For members of the NAS, NAE, NAM, and International Human Rights Network:
Help us support the rights of scientists, engineers, and health professionals GIVE TO CHR
On December 7-8, 2017, the Committee on Human Rights hosted a public symposium on the role of scientists, engineers, and health professionals in assisting refugees and other individuals who have been forcibly displaced. Scholars, innovators and humanitarian organizations, among others, examined strategies being used to promote rights and dignity in situations of displacement and identified specific ongoing challenges that scientists, engineers, and health professionals can help to address.
For more information about the event, please click here.
In the spotlight
Longstanding Case against Ethiopian Scientific Colleagues Is Dropped
February 27, 2018
Ethiopian colleagues pictured here with fellow Zone 9 blogger and mechanical engineer Abel Wabella (left), who was earlier acquitted on terrorism-related charges.
After nearly four years and dozens of trial hearings, the Ethiopian Federal Attorney General, on February 14, 2018, informed computer scientist Befeqadu Hailu and economist Natnael Feleke that spurious charges of incitement to violence, related to their peaceful expressions of dissent, had been dropped. An identical charge, brought against computer scientist Atnaf Berahane, was also withdrawn on February 27.
The men were among a group of nine individuals arrested in April 2014 as a result of articles that they had written as part of the independent blog collective known as Zone 9, a platform for opinion pieces on political repression, corruption and social injustice in Ethiopia. After one and a half years in detention, they were acquitted of terrorism-related charges. Nevertheless, they each continued to face a charge of incitement to violence in connection with their peaceful writings. According to reliable reports, the proceedings in the case were plagued by numerous unexplained adjournments, delayed access to legal counsel, and other procedural irregularities.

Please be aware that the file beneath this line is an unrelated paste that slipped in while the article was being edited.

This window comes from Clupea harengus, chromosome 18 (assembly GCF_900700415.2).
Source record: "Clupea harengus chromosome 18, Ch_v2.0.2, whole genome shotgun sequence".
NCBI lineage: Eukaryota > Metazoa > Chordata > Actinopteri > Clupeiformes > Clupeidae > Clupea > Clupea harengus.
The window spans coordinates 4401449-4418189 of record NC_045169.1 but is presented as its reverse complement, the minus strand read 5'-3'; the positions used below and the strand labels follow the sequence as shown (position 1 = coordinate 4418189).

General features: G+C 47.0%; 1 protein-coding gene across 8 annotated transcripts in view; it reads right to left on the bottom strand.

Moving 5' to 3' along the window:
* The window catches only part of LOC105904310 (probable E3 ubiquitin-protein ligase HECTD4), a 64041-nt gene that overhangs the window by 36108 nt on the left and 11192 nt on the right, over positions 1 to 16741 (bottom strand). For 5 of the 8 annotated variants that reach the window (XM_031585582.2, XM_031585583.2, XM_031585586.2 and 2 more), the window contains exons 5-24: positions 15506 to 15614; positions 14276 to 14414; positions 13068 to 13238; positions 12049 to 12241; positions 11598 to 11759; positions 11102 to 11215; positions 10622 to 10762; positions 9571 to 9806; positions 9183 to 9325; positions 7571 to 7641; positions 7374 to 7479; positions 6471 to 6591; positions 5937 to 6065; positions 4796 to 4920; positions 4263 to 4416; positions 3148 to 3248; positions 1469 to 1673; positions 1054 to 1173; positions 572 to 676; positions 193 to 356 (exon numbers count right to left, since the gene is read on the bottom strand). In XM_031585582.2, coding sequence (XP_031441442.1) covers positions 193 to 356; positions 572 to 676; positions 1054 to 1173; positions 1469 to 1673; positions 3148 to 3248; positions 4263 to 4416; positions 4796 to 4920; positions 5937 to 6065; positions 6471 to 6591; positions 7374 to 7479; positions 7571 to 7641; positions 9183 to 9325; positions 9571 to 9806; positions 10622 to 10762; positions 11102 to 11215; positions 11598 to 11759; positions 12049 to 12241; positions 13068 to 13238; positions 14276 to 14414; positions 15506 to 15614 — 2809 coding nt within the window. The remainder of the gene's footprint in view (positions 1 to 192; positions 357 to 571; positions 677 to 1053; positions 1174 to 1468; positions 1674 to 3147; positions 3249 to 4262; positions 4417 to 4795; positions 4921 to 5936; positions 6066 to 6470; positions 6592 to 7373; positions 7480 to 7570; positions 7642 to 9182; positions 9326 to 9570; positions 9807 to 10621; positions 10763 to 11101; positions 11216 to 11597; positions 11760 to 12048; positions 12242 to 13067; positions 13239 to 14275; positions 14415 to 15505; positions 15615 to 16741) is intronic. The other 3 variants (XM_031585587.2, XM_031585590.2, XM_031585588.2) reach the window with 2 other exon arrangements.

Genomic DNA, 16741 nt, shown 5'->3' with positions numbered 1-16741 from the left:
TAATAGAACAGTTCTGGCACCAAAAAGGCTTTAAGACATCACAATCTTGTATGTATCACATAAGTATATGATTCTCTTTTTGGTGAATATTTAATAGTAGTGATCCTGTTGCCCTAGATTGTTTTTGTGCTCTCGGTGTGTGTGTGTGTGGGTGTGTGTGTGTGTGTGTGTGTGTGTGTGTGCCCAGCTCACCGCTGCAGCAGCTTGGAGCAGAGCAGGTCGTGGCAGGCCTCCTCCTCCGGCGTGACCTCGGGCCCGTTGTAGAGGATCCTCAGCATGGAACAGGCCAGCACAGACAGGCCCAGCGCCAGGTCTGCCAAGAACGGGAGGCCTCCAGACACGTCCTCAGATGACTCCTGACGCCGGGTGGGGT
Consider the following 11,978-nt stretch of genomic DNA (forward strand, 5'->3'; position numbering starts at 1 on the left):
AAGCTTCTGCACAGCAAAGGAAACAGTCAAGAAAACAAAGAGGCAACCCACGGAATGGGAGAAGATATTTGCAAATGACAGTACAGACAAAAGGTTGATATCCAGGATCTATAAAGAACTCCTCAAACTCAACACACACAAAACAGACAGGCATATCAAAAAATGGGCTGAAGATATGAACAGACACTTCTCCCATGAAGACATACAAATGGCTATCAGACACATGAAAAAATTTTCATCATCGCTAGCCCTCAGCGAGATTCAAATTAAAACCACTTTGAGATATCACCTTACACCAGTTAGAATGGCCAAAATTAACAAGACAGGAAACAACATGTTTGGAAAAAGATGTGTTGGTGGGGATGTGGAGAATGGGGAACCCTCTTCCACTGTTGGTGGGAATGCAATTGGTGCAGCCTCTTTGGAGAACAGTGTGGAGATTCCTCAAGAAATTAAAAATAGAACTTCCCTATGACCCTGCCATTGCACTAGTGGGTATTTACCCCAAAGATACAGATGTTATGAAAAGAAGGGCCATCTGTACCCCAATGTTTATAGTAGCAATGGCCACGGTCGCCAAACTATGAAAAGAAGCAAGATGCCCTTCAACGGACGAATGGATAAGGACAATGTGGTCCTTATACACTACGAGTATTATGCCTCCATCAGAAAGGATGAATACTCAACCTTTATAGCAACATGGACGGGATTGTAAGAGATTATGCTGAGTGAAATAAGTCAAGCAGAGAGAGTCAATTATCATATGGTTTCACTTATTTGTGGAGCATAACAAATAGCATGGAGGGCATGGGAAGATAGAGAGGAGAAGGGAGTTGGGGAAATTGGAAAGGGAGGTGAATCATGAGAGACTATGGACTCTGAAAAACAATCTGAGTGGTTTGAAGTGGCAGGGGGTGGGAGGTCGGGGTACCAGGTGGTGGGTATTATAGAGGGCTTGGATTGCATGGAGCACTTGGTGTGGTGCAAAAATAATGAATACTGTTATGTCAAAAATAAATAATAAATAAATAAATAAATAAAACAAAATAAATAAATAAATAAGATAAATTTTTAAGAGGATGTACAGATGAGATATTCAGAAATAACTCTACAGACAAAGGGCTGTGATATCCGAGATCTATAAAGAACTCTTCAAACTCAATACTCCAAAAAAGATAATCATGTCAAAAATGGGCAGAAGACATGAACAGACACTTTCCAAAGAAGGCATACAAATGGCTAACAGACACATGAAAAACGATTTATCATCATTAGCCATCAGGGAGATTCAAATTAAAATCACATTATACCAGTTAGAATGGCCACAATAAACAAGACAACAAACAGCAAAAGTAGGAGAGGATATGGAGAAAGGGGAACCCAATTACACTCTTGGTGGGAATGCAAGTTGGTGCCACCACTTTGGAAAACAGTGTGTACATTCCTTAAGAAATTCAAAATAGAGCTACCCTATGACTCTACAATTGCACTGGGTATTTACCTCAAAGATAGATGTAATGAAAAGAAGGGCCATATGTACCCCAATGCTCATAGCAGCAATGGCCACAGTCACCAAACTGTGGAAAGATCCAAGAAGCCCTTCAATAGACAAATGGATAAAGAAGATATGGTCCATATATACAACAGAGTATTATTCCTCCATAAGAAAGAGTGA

The CHR and academies participating in the International Human Rights Network of Academies and Scholarly Societies have taken a number of actions in support of these Ethiopian colleagues in the years since their arrest. We are pleased that the case against them has finally come to a close.
Iranian Baha’i Engineer Released after Serving 10-Year Prison Sentence
February 22, 2018
On February 16, Saeid Rezaie—an Iranian agricultural engineer and Baha’i community leader—was released from Raja’i Shahr prison after serving a 10-year sentence in connection with his Baha’i faith.
Mr. Rezaie ran an agricultural company and taught classes at the Baha’i Institute of Higher Education (BIHE), an alternative academic institution created and run by the Baha’i community on a volunteer basis to provide higher education to Baha’i students who are prohibited, because of their religious faith, from attending universities and government-sponsored institutions of higher learning in Iran. He was also one of the seven-member Friends in Iran (Yaran-i-Iran), an ad hoc national coordinating group responsible for the Iranian Baha’i community’s religious and administrative affairs.